The primary dressing is in contact with the wound. In healthy looking wounds, which are mostly granular and have minimal drainage, using collagen as a primary dressing is a reasonable choice. In wounds that are infected or have significant bioburden, one can use a silver-impregnated dressing (collagen, alginate or foam). To cover a biologic or a skin graft, a non-adherent dressing is usually an option. Hydrocolloids are best on pressure injuries with intact dermis. Since hydrocolloids are occlusive, they can macerate wounds that have any drainage. For necrotic wounds in which debridement is contraindicated or delayed, a dry, sterile dressing is appropriate. Fibrotic wounds that are well perfused do best with sharp debridement but enzymatic agents are sometimes necessary.
The secondary dressing covers the primary dressing. With no drainage or mild drainage, gauze pads may be sufficient and inexpensive. For wounds that have moderate or heavy drainage, a foam is appropriate. Some foams are supplied with non-adherent contact layers. Abdominal (ABD) pads are useful as a secondary layer in situations of heavy drainage.
The tertiary dressing usually affixes the primary and secondary dressings to the patient. These are roll gauze (Kling or Kerlix) or dressings bordered with adhesive. Roll gauze can cover non-bordered foams and gauze. Some bordered foams have a silicone contact layer and are gentle on the skin.
Several dressing adjuncts are available. Physicians can order tapes with the dressing and insurance usually covers them. Several types of tape exist. When the tape will only contact the dressing, use a cloth or plastic tape, but when the tape is to contact the skin, by bordering or otherwise, paper tape is most appropriate. Order saline to clean the wound or moisten the primary dressing. Other wound cleansers are also available. Consider recommending a cast protector to keep the dressing dry when the patient is bathing. Skin preps can keep the periwound skin from becoming macerated when there is moderate or heavy drainage.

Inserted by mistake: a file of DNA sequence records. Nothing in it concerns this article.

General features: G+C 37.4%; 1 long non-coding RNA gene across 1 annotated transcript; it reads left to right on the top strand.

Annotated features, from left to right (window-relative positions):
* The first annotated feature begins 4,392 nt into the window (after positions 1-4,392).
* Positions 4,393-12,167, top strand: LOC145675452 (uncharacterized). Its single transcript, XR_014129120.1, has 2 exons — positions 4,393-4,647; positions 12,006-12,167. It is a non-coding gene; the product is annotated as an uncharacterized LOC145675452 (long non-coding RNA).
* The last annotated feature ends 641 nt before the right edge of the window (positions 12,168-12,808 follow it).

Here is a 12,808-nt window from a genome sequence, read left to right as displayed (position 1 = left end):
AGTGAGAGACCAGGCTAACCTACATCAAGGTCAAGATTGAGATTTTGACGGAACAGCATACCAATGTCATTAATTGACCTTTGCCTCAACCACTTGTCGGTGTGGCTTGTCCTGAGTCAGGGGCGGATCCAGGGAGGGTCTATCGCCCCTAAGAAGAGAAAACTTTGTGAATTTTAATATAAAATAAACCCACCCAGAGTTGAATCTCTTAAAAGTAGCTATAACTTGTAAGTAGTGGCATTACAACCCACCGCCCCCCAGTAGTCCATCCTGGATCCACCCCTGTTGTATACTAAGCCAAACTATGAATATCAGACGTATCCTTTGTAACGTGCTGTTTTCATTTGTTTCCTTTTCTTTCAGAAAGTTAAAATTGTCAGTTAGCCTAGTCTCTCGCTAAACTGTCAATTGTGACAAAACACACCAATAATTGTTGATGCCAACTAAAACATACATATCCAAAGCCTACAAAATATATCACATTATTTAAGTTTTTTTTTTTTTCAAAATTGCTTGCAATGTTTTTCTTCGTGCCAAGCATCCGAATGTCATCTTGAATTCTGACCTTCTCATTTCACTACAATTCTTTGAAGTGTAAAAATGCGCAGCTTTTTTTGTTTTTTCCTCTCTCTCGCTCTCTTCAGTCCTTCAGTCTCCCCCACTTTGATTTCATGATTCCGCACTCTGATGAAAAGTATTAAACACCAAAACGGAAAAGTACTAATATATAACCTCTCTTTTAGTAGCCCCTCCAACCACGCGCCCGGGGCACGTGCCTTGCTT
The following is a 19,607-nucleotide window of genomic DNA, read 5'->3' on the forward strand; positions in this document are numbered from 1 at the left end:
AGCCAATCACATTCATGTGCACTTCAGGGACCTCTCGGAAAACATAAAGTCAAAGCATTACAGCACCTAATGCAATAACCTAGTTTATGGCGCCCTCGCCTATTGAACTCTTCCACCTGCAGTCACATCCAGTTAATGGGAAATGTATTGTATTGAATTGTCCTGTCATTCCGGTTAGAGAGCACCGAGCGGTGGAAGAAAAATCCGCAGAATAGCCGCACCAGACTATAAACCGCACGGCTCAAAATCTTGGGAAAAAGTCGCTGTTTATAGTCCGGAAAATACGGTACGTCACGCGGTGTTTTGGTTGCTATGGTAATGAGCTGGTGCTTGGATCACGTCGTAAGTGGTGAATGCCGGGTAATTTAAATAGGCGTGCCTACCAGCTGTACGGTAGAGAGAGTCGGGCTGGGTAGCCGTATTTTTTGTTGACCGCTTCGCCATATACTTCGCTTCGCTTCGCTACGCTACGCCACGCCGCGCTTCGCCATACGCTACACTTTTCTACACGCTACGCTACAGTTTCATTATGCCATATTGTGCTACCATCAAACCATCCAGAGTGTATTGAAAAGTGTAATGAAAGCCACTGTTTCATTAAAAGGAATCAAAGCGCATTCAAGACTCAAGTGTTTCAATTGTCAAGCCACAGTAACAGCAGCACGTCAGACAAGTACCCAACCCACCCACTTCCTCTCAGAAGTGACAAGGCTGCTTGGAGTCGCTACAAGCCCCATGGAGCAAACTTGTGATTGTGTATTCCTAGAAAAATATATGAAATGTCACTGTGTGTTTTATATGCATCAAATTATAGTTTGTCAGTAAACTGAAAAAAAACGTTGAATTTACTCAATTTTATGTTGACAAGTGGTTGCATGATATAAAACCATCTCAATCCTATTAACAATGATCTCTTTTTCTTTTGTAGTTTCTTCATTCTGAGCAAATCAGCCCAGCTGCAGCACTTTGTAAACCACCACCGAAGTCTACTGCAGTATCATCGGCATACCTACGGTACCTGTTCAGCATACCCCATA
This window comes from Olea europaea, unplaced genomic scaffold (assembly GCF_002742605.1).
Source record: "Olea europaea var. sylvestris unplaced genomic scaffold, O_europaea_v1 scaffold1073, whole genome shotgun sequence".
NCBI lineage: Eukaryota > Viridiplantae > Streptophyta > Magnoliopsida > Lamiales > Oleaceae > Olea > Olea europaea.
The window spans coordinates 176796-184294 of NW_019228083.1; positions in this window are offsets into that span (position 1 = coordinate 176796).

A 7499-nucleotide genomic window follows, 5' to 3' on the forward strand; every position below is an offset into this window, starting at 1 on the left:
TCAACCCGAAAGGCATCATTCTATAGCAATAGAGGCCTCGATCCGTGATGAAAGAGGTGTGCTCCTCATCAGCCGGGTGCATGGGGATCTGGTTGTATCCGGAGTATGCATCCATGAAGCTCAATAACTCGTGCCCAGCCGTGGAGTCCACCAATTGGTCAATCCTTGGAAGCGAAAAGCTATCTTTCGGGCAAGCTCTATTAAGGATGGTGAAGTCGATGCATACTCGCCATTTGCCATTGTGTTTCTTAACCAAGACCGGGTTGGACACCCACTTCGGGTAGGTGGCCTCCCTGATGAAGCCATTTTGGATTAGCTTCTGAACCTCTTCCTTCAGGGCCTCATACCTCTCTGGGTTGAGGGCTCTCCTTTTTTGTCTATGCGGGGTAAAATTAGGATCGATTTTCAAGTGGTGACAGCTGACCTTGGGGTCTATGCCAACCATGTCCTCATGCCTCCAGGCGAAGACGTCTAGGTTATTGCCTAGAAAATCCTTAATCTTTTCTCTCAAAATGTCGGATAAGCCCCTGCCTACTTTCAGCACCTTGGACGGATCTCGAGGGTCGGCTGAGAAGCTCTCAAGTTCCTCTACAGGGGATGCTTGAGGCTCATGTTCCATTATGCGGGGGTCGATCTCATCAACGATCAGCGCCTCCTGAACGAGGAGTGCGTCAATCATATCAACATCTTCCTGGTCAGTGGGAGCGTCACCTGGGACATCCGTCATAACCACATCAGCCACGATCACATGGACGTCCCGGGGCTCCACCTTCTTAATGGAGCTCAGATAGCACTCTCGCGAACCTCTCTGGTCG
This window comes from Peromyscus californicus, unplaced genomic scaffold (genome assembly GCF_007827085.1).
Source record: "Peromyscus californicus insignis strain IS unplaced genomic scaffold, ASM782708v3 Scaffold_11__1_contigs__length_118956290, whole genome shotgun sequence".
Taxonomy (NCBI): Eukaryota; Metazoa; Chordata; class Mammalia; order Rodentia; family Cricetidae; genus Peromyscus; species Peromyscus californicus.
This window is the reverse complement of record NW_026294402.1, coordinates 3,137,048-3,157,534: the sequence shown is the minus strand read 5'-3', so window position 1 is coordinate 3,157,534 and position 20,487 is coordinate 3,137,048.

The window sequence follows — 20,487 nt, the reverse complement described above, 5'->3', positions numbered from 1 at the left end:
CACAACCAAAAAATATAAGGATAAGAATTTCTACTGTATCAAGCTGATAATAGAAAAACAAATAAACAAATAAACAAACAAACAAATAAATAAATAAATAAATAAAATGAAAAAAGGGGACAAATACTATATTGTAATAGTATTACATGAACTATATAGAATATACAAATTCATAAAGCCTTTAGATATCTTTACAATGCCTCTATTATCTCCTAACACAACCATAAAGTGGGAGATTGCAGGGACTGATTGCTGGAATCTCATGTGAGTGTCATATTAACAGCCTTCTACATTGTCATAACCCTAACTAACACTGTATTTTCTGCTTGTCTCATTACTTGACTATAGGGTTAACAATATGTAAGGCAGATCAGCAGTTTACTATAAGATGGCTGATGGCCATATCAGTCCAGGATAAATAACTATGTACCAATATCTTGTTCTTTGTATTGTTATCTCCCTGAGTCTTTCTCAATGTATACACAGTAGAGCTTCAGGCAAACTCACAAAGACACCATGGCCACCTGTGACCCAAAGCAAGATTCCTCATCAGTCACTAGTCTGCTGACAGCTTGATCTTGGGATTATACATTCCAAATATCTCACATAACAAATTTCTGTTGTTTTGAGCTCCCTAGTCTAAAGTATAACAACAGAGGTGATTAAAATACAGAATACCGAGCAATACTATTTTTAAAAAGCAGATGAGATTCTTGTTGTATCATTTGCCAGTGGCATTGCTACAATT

How Often Should Dressing Changes Happen?
There is no science driving the decision on dressing change frequency. Determine this by the amount of drainage. In wounds without any drainage, one can change some dressings weekly if they remain clean, dry and intact. Patients would change most dressings every other day or two times a week.
If the wound is macerated, it is an indication that the dressing may need changing more frequently. Conversely, if the dressing is dry after two days, one can extend the frequency. Dressing change frequency is not static and patients should feel comfortable changing a dressing if it becomes saturated.
Wound dressings do not heal wounds independent of good clinical wound treatment. Wounds still need to be well perfused, free from infection, offloaded (diabetic foot ulcers) and compressed (venous leg ulcers). The dressing should support these best practices, not replace them. With these pearls, clinicians can feel more comfortable their patients are receiving the dressings they need and are entitled to have.
Dr. Rogers is the Medical Director of Advanced Tissue, a company that supplies dressings from any manufacturer to patients’ homes. He is also the Medical Director of the Amputation Prevention Centers of America, a RestorixHealth company, which manages 215 wound centers in 35 states.